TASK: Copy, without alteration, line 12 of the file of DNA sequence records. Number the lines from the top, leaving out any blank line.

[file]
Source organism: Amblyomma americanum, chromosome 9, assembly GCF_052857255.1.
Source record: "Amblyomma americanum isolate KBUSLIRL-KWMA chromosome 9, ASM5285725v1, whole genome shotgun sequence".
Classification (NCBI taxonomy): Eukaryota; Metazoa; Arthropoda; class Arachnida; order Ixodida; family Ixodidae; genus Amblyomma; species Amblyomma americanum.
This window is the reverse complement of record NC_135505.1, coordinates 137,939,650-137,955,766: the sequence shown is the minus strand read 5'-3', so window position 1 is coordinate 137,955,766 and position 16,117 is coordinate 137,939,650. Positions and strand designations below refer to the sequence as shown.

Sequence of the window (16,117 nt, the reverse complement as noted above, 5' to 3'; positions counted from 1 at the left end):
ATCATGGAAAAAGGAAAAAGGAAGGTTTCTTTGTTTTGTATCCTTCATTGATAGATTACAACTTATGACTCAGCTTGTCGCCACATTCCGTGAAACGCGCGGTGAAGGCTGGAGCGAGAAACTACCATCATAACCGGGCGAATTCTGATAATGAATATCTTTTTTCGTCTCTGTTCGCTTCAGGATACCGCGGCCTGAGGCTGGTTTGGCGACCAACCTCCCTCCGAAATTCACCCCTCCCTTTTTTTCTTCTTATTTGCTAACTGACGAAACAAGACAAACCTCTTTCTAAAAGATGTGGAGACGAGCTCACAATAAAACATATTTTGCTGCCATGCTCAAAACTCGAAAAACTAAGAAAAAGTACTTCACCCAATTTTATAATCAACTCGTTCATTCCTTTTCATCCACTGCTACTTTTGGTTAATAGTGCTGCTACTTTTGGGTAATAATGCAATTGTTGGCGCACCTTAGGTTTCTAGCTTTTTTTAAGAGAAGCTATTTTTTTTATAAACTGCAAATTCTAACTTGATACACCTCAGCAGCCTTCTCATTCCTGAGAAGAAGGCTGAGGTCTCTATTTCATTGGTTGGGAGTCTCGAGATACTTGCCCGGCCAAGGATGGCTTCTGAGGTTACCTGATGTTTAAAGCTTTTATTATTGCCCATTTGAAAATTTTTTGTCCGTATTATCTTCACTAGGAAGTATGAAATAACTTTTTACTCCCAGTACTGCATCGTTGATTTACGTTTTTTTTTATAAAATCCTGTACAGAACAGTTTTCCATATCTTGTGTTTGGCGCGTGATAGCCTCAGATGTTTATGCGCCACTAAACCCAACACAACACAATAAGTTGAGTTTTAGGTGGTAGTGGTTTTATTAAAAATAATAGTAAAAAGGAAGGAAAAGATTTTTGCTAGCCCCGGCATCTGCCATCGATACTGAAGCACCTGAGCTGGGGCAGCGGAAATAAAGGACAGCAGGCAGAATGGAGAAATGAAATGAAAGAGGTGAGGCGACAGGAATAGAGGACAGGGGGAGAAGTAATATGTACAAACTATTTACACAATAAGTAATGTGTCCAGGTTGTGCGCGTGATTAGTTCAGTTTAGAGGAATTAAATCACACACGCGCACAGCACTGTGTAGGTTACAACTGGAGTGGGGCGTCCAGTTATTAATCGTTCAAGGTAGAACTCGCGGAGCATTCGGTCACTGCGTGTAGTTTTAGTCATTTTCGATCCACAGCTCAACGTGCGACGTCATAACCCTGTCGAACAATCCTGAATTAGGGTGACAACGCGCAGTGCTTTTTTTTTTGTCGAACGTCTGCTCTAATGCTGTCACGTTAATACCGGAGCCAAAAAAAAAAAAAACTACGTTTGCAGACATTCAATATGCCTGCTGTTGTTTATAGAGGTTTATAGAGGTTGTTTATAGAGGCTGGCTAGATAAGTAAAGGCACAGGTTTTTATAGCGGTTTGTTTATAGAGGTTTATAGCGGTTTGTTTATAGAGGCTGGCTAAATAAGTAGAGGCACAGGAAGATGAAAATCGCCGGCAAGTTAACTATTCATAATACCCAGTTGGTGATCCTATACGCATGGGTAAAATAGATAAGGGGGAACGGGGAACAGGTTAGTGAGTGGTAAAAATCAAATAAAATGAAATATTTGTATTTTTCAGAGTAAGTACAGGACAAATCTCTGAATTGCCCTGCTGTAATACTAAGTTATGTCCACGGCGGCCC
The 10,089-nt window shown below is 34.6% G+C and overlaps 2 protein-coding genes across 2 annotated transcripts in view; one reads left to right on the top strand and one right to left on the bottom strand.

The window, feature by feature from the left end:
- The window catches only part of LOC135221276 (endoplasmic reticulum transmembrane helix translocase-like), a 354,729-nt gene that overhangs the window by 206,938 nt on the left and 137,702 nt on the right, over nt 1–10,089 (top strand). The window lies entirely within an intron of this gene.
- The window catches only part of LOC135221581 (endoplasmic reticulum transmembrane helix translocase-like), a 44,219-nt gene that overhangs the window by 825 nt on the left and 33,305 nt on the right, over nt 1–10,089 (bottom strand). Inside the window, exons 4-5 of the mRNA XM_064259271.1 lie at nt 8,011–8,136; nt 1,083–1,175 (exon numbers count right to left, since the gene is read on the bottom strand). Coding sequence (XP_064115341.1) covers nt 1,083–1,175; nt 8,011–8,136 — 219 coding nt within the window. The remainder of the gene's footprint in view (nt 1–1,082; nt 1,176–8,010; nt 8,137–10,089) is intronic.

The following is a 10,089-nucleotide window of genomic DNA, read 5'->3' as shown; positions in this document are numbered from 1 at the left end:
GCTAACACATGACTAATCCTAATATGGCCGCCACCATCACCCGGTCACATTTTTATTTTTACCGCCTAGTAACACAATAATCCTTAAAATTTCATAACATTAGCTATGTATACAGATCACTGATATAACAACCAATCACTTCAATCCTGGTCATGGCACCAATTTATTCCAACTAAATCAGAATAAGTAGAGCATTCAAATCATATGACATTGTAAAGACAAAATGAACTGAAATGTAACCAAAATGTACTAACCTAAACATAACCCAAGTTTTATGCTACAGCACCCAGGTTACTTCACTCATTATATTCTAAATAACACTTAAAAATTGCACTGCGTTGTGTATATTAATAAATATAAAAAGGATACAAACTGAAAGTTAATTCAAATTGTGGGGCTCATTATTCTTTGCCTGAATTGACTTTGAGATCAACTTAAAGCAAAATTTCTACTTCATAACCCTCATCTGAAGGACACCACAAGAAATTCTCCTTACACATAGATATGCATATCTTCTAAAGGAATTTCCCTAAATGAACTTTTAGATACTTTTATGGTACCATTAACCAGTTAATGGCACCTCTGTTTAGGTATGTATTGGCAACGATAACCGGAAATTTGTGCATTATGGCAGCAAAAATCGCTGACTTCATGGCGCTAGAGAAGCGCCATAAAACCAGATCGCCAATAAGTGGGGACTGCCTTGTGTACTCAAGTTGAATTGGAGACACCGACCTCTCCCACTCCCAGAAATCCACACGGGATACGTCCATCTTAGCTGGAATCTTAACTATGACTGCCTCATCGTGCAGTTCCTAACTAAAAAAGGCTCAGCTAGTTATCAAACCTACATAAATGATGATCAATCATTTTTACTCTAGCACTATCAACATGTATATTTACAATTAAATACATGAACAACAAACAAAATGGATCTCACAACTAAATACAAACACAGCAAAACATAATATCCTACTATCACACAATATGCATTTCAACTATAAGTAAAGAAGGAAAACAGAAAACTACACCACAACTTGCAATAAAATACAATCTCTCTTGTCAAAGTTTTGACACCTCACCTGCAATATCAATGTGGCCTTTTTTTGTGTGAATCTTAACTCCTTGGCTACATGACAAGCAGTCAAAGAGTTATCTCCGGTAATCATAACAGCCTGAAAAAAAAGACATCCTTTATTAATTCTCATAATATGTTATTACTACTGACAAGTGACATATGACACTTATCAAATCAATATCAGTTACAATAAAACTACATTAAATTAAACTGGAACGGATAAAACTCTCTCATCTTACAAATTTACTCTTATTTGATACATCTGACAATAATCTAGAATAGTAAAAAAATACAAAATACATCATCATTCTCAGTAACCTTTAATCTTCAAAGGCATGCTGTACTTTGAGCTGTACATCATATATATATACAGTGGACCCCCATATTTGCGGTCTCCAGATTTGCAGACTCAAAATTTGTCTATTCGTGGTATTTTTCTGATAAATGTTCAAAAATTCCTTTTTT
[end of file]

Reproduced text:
GCTAACACATGACTAATCCTAATATGGCCGCCACCATCACCCGGTCACATTTTTATTTTTACCGCCTAGTAACACAATAATCCTTAAAATTTCATAACATTAGCTATGTATACAGATCACTGATATAACAACCAATCACTTCAATCCTGGTCATGGCACCAATTTATTCCAACTAAATCAGAATAAGTAGAGCATTCAAATCATATGACATTGTAAAGACAAAATGAACTGAAATGTAACCAAAATGTACTAACCTAAACATAACCCAAGTTTTATGCTACAGCACCCAGGTTACTTCACTCATTATATTCTAAATAACACTTAAAAATTGCACTGCGTTGTGTATATTAATAAATATAAAAAGGATACAAACTGAAAGTTAATTCAAATTGTGGGGCTCATTATTCTTTGCCTGAATTGACTTTGAGATCAACTTAAAGCAAAATTTCTACTTCATAACCCTCATCTGAAGGACACCACAAGAAATTCTCCTTACACATAGATATGCATATCTTCTAAAGGAATTTCCCTAAATGAACTTTTAGATACTTTTATGGTACCATTAACCAGTTAATGGCACCTCTGTTTAGGTATGTATTGGCAACGATAACCGGAAATTTGTGCATTATGGCAGCAAAAATCGCTGACTTCATGGCGCTAGAGAAGCGCCATAAAACCAGATCGCCAATAAGTGGGGACTGCCTTGTGTACTCAAGTTGAATTGGAGACACCGACCTCTCCCACTCCCAGAAATCCACACGGGATACGTCCATCTTAGCTGGAATCTTAACTATGACTGCCTCATCGTGCAGTTCCTAACTAAAAAAGGCTCAGCTAGTTATCAAACCTACATAAATGATGATCAATCATTTTTACTCTAGCACTATCAACATGTATATTTACAATTAAATACATGAACAACAAACAAAATGGATCTCACAACTAAATACAAACACAGCAAAACATAATATCCTACTATCACACAATATGCATTTCAACTATAAGTAAAGAAGGAAAACAGAAAACTACACCACAACTTGCAATAAAATACAATCTCTCTTGTCAAAGTTTTGACACCTCACCTGCAATATCAATGTGGCCTTTTTTTGTGTGAATCTTAACTCCTTGGCTACATGACAAGCAGTCAAAGAGTTATCTCCGGTAATCATAACAGCCTGAAAAAAAAGACATCCTTTATTAATTCTCATAATATGTTATTACTACTGACAAGTGACATATGACACTTATCAAATCAATATCAGTTACAATAAAACTACATTAAATTAAACTGGAACGGATAAAACTCTCTCATCTTACAAATTTACTCTTATTTGATACATCTGACAATAATCTAGAATAGTAAAAAAATACAAAATACATCATCATTCTCAGTAACCTTTAATCTTCAAAGGCATGCTGTACTTTGAGCTGTACATCATATATATATACAGTGGACCCCCATATTTGCGGTCTCCAGATTTGCAGACTCAAAATTTGTCTATTCGTGGTATTTTTCTGATAAATGTTCAAAAATTCCTTTTTT